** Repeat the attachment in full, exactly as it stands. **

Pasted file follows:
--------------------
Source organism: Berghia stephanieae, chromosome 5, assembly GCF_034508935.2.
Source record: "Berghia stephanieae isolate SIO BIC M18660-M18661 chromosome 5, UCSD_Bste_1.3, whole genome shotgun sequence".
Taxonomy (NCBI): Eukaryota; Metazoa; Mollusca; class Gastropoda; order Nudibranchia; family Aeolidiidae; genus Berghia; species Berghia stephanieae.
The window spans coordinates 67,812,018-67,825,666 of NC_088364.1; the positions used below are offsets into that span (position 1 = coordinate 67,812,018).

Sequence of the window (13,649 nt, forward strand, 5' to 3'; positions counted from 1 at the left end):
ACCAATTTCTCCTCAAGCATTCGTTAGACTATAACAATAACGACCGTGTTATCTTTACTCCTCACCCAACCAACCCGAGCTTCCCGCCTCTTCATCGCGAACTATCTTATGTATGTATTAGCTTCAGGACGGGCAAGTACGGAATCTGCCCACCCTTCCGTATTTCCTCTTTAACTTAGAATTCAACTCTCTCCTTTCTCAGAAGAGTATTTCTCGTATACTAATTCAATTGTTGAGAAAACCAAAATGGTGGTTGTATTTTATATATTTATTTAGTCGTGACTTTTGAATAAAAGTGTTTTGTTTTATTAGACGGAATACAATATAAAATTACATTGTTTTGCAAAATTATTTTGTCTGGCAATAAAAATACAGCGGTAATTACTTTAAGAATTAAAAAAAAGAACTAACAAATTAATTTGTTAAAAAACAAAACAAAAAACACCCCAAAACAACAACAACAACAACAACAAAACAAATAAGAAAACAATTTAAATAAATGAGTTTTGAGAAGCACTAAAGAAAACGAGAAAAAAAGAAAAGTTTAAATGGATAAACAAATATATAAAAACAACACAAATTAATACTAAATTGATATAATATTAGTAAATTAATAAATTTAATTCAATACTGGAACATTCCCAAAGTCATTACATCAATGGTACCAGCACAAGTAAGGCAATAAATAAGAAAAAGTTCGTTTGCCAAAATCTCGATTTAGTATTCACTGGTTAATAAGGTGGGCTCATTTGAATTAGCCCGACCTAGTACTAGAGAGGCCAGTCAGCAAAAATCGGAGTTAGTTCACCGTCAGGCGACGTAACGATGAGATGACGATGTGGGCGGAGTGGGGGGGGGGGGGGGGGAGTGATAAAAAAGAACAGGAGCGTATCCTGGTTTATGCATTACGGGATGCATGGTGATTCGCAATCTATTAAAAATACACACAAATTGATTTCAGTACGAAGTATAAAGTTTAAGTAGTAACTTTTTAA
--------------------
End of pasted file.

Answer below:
Source organism: Berghia stephanieae, chromosome 5, assembly GCF_034508935.2.
Source record: "Berghia stephanieae isolate SIO BIC M18660-M18661 chromosome 5, UCSD_Bste_1.3, whole genome shotgun sequence".
Taxonomy (NCBI): Eukaryota; Metazoa; Mollusca; class Gastropoda; order Nudibranchia; family Aeolidiidae; genus Berghia; species Berghia stephanieae.
The window spans coordinates 67,812,018-67,825,666 of NC_088364.1; the positions used below are offsets into that span (position 1 = coordinate 67,812,018).

Sequence of the window (13,649 nt, forward strand, 5' to 3'; positions counted from 1 at the left end):
ACCAATTTCTCCTCAAGCATTCGTTAGACTATAACAATAACGACCGTGTTATCTTTACTCCTCACCCAACCAACCCGAGCTTCCCGCCTCTTCATCGCGAACTATCTTATGTATGTATTAGCTTCAGGACGGGCAAGTACGGAATCTGCCCACCCTTCCGTATTTCCTCTTTAACTTAGAATTCAACTCTCTCCTTTCTCAGAAGAGTATTTCTCGTATACTAATTCAATTGTTGAGAAAACCAAAATGGTGGTTGTATTTTATATATTTATTTAGTCGTGACTTTTGAATAAAAGTGTTTTGTTTTATTAGACGGAATACAATATAAAATTACATTGTTTTGCAAAATTATTTTGTCTGGCAATAAAAATACAGCGGTAATTACTTTAAGAATTAAAAAAAAGAACTAACAAATTAATTTGTTAAAAAACAAAACAAAAAACACCCCAAAACAACAACAACAACAACAACAAAACAAATAAGAAAACAATTTAAATAAATGAGTTTTGAGAAGCACTAAAGAAAACGAGAAAAAAAGAAAAGTTTAAATGGATAAACAAATATATAAAAACAACACAAATTAATACTAAATTGATATAATATTAGTAAATTAATAAATTTAATTCAATACTGGAACATTCCCAAAGTCATTACATCAATGGTACCAGCACAAGTAAGGCAATAAATAAGAAAAAGTTCGTTTGCCAAAATCTCGATTTAGTATTCACTGGTTAATAAGGTGGGCTCATTTGAATTAGCCCGACCTAGTACTAGAGAGGCCAGTCAGCAAAAATCGGAGTTAGTTCACCGTCAGGCGACGTAACGATGAGATGACGATGTGGGCGGAGTGGGGGGGGGGGGGGGGGAGTGATAAAAAAGAACAGGAGCGTATCCTGGTTTATGCATTACGGGATGCATGGTGATTCGCAATCTATTAAAAATACACACAAATTGATTTCAGTACGAAGTATAAAGTTTAAGTAGTAACTTTTTAA